Zoonotic P cynomolgi switches red cell tropism for reticulocytes expressing Trf1 (CD71+) and DARC (CD234+).
In the human host, P cynomolgi displays an almost identical rheopathobiology to P vivax.
Two malaria parasites of Southeast Asian macaques, Plasmodium knowlesi and P cynomolgi, can infect humans experimentally. In Malaysia, where both species are common, zoonotic knowlesi malaria has recently become dominant, and cases are recorded throughout the region. By contrast, to date, only a single case of naturally acquired P cynomolgi has been found in humans. In this study, we show that whereas P cynomolgi merozoites invade monkey red blood cells indiscriminately in vitro, in humans, they are restricted to reticulocytes expressing both transferrin receptor 1 (Trf1 or CD71) and the Duffy antigen/chemokine receptor (DARC or CD234). This likely contributes to the paucity of detectable zoonotic cynomolgi malaria. We further describe postinvasion morphologic and rheologic alterations in P cynomolgi–infected human reticulocytes that are strikingly similar to those observed for P vivax. These observations stress the value of P cynomolgi as a model in the development of blood stage vaccines against vivax malaria.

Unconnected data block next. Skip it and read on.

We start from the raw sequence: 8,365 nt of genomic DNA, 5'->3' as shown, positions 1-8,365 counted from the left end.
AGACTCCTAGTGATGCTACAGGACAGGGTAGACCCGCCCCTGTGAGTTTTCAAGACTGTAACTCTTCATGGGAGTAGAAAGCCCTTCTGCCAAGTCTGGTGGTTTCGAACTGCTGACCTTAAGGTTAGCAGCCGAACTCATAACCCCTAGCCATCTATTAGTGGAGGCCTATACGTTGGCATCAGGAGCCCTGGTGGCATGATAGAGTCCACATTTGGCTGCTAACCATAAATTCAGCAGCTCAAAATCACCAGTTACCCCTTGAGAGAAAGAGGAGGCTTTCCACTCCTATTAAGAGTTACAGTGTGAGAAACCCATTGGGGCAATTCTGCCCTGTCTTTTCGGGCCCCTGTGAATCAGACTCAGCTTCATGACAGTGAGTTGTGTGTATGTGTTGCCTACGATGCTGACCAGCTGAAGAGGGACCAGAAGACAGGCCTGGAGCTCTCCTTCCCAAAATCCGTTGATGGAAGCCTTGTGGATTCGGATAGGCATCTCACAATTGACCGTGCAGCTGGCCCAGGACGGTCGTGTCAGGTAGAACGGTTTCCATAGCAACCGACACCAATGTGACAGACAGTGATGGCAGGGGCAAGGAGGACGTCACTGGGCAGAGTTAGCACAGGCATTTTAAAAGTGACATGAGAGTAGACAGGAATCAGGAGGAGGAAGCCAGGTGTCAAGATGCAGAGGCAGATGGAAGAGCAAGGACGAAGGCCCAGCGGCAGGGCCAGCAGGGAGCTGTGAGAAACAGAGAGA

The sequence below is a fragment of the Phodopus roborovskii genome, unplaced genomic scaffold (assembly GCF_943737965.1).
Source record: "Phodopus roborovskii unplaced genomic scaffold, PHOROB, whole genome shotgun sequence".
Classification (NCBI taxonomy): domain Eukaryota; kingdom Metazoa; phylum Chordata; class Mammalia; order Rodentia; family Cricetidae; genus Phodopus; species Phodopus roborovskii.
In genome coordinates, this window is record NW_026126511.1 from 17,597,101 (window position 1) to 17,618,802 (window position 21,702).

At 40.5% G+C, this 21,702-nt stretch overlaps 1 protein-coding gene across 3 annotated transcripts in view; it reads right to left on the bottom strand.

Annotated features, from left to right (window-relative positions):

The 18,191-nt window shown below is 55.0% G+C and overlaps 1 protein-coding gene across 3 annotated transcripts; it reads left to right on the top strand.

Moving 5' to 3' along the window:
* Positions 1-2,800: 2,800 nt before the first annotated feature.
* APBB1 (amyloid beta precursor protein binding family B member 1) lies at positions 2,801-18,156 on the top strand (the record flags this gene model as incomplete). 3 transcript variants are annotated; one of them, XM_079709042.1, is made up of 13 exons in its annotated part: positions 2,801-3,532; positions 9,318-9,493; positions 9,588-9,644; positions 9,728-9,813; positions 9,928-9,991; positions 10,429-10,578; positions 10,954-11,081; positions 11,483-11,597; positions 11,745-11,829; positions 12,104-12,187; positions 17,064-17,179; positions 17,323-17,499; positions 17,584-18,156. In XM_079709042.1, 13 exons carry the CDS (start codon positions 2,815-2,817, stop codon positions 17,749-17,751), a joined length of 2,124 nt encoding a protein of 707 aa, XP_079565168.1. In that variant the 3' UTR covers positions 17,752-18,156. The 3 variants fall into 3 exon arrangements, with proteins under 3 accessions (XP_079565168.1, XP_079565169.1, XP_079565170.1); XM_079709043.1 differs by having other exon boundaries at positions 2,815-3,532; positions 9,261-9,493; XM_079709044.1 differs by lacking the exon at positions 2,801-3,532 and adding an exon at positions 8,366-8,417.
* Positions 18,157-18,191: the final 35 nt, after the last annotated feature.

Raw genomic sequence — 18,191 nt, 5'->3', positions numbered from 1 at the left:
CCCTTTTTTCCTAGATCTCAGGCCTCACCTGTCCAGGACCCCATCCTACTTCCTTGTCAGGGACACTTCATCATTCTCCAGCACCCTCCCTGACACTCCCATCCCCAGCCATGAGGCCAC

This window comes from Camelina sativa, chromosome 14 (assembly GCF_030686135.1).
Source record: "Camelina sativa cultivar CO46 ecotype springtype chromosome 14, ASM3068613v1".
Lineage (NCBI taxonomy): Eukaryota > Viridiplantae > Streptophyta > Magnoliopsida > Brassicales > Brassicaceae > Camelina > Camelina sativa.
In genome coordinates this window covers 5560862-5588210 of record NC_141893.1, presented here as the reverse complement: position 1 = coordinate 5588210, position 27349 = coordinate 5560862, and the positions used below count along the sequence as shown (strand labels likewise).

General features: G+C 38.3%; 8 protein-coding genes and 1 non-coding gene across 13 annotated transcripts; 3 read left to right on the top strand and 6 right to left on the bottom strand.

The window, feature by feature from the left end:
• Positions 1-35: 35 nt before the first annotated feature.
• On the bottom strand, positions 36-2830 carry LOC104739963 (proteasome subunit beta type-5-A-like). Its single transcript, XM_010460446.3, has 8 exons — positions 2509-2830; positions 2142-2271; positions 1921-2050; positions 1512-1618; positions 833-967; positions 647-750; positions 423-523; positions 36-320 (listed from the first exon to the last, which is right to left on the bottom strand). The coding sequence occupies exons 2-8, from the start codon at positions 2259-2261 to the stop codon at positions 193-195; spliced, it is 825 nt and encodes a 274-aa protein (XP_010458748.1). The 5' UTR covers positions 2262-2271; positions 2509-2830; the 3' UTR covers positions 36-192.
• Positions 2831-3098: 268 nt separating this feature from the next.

Plasmodium cynomolgi was first observed in 1907 in a Macaca fascicularis collected in Java and described in detail a year later,1 although its specific status was not confirmed until 1935.2 The striking similarity to P vivax, and in particular its ability to cause relapse infections, has and still makes P cynomolgi a model of choice for chemotherapeutic and biological investigations.3-6 Indeed, the exoerythrocytic cycle of mammalian Plasmodium parasites was first uncovered by using P cynomolgi,7 as was the discovery of the dormant liver stages responsible for relapses, the hypnozoites.8 Early attempts to inoculate P cynomolgi sporozoites or infected blood failed to yield an infection in neurosyphilis patients (paretics) undergoing malaria therapy,9,10 but in the early 1960s, accidental infections with P cynomolgi through infected mosquito bites were recorded in staff members from 2 distinct groups in the United States (1group from Tennessee and the other from Ohio).11,12 This prompted a series of further experimental infections of volunteers and paretics that confirmed the susceptibility of humans to different strains of this parasite (summarized in Coatney et al13 ). In these recipients, the parasitemia rarely exceeded a few hundred parasites per microliter, with probable relapses noted in some sporozoite-induced infections, and the clinical picture was one of relatively mild self-resolving symptoms with no signs of anemia. These observations raised the possibility of zoonotic transmission of simian malaria, a concern that was reinforced by the first record of a naturally acquired infection with another parasite prevalent in macaques, P knowlesi, in a US Army surveyor after a visit to Malaysia.14 This species, first isolated in the 1930s,2 was shown to infect humans readily through experimental inoculation.15 It was then assessed for use in malariotherapy of paretics, but this was tempered by observations of high parasitemias and severe clinical symptoms in some of the recipients.16,17